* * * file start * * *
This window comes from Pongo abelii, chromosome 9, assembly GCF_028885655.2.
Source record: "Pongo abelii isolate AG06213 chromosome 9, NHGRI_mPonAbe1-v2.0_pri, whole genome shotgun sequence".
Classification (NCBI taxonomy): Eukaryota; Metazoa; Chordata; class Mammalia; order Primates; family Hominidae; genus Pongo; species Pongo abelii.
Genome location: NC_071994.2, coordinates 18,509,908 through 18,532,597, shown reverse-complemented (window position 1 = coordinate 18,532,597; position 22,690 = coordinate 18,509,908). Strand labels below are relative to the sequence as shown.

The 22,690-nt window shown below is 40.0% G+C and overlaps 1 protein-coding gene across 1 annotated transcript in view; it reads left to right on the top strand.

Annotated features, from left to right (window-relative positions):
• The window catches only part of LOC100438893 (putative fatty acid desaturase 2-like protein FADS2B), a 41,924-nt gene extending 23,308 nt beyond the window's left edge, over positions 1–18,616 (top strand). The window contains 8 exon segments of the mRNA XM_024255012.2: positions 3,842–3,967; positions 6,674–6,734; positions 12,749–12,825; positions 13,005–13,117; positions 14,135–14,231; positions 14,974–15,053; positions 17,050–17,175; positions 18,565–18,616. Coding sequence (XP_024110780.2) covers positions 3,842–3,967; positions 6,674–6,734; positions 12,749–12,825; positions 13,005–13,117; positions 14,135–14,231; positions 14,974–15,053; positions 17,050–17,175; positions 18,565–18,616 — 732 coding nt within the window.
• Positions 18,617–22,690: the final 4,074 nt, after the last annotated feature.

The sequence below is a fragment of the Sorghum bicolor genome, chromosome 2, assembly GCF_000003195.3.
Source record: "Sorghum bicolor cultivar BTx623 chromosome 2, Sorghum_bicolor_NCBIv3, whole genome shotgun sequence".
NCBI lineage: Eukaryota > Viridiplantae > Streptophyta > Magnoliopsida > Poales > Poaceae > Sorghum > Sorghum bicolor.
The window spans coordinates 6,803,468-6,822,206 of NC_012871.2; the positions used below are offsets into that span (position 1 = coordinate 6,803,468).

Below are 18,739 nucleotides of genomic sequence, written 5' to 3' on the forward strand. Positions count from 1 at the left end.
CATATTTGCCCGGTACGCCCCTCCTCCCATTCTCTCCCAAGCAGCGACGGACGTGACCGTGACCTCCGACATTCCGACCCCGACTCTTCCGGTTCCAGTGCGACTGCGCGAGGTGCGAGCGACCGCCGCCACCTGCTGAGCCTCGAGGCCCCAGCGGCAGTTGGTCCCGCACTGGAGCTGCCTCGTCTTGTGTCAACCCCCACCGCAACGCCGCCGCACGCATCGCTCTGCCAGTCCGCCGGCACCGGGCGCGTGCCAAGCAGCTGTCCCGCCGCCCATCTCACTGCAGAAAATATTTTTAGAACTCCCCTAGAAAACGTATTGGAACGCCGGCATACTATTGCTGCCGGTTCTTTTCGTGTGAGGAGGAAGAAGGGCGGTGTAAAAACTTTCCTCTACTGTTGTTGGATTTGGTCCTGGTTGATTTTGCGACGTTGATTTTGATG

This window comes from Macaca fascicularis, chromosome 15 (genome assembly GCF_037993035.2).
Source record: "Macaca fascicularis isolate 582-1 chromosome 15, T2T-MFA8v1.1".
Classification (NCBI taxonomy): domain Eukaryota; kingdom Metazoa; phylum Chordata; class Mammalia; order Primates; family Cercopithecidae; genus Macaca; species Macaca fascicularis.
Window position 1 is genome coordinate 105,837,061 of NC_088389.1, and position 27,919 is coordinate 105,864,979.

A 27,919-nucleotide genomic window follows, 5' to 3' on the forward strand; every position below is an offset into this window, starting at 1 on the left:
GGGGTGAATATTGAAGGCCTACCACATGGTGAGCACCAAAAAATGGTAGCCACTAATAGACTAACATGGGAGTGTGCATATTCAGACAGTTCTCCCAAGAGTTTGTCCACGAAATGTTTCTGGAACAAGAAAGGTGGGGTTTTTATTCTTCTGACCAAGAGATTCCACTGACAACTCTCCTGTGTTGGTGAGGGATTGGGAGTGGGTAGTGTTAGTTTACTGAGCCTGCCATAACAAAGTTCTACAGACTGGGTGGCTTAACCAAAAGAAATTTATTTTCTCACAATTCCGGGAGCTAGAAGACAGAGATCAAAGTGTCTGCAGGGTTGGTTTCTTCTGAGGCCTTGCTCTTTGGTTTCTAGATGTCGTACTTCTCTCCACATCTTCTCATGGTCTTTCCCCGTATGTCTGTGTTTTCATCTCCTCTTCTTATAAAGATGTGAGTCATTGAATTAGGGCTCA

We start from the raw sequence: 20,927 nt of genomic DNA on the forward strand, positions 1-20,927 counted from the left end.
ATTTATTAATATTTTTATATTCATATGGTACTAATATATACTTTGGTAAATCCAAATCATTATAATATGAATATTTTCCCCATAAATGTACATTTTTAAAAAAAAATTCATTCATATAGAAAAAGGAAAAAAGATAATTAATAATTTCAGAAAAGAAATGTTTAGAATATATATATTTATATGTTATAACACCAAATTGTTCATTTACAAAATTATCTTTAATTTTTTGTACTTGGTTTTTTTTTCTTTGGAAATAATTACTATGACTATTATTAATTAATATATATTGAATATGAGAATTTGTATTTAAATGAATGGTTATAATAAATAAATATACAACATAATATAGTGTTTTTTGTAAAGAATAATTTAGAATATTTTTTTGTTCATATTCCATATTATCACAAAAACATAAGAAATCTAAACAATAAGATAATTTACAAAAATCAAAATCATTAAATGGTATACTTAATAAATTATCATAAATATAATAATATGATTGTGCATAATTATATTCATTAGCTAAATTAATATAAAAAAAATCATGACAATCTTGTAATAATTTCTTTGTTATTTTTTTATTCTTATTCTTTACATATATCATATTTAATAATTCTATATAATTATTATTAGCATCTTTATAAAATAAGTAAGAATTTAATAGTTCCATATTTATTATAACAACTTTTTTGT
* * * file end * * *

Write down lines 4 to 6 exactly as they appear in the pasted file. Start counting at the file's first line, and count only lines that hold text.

Genome location: NC_071994.2, coordinates 18,509,908 through 18,532,597, shown reverse-complemented (window position 1 = coordinate 18,532,597; position 22,690 = coordinate 18,509,908). Strand labels below are relative to the sequence as shown.

The 22,690-nt window shown below is 40.0% G+C and overlaps 1 protein-coding gene across 1 annotated transcript in view; it reads left to right on the top strand.

Annotated features, from left to right (window-relative positions):